Finally, there was a great deal of software complexity and integration costs involved in managing and maintaining multiplexed cameras. Special programming was typically required to synchronize camera triggers and outputs, and a problem at one station often meant the entire system had to be taken offline.
Distributed vision sensors
Recent advances in machine vision sensor technology have enabled mobile phone manufacturers to distribute vision throughout the manufacturing process without the limitations associated with a multiplexed camera approach. Because of the compact, affordable nature of many vision sensors available today and improvements in processor technology, it has become feasible to have one processor per camera, resulting in maximum vision performance at every point on the production line where a sensor is placed, and greater assurance of uptime. And, because each sensor is an independent device, the complexity associated with synchronizing multiple cameras off of one processor is eliminated.
Perhaps more importantly, it is now cost-justifiable for many manufacturers to add vision in enough places so defects are caught at the source. A company that had only used vision at the end of the line to check display functionality may now be able to justify the addition of dedicated vision sensors downstream to check the placement of gaskets, buttons, and printed circuit boards as they are robotically applied. That way, if components are positioned precisely, corrective action can be taken on the spot. With a multiplexed camera approach, there are only so many vision cameras one could use without having to absorb the cost of another vision system. With vision sensors, having one camera per processor means having the scalability to add vision to these points, and others in the future.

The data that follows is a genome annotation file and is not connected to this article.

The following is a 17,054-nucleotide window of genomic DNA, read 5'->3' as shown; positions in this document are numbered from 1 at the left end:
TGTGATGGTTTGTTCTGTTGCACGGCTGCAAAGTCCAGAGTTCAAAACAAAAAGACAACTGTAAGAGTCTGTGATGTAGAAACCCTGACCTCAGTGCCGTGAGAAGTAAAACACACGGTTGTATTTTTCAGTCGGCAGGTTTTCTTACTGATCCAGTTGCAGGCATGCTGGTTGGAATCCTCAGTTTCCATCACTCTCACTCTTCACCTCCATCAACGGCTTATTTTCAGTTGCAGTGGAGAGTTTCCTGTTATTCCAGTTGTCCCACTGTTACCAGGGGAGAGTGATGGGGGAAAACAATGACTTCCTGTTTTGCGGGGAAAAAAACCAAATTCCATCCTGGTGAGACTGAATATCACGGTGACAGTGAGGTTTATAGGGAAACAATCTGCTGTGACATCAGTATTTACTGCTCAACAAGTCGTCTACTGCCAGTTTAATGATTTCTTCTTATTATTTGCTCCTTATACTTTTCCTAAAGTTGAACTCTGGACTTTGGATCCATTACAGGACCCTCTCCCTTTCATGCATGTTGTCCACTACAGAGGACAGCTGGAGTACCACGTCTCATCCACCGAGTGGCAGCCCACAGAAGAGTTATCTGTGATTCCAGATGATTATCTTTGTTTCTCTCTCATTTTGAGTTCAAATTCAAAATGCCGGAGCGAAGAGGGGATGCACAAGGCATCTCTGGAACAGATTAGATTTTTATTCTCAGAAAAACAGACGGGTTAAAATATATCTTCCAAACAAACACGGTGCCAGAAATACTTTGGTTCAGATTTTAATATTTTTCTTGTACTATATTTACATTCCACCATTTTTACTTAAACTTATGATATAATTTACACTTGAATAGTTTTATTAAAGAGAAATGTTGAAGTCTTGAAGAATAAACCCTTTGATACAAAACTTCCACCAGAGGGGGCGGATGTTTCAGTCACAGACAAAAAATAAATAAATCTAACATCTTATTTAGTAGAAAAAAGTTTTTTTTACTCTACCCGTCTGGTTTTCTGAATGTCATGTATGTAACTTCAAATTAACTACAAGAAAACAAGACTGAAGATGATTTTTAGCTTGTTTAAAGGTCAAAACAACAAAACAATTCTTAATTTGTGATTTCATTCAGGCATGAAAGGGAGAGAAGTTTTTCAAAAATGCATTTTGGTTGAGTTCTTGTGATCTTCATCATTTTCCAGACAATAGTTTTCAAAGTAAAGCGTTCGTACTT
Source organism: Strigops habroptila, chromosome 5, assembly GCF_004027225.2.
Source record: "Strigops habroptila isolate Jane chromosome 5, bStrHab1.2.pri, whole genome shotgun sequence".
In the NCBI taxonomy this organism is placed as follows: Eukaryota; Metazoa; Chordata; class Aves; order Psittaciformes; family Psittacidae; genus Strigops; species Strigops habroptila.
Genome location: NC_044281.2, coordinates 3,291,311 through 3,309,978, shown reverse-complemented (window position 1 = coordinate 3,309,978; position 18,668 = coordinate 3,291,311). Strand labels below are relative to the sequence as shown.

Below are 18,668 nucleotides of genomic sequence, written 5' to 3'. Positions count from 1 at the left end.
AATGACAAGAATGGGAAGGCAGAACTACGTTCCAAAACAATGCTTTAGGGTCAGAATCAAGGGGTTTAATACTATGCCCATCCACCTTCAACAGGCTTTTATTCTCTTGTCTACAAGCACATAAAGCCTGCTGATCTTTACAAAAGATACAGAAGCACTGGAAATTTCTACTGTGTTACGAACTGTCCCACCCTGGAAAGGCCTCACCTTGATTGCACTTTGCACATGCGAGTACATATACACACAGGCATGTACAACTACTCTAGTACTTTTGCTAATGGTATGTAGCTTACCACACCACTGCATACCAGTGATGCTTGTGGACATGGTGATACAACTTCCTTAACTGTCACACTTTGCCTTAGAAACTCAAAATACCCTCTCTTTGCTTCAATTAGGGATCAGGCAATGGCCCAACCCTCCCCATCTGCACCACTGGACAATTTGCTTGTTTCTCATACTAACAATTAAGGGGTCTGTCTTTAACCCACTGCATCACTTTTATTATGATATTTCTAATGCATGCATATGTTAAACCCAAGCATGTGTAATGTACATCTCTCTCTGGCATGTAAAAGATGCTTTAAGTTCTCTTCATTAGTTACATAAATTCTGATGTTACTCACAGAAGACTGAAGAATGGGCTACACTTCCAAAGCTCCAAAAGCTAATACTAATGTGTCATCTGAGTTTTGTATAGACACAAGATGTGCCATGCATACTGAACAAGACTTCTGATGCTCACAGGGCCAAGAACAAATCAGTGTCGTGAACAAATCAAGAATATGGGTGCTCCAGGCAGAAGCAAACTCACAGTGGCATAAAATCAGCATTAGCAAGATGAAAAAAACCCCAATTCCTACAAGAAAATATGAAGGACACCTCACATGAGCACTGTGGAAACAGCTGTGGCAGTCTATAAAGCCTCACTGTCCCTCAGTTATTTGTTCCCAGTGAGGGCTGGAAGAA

The Move Towards Ethernet
Because machine vision can now distributed very cost-effectively throughout the mobile phone manufacturing processes, vision is finding its way into more and more places throughout the factory. As a result, many manufacturers now need a centralized way to maintain and manage the ever-growing number of vision sensors running on the floor. Running 60 vision sensors across 10 production lines is one thing; setting up applications on each, and then modifying them during product changeover, is another.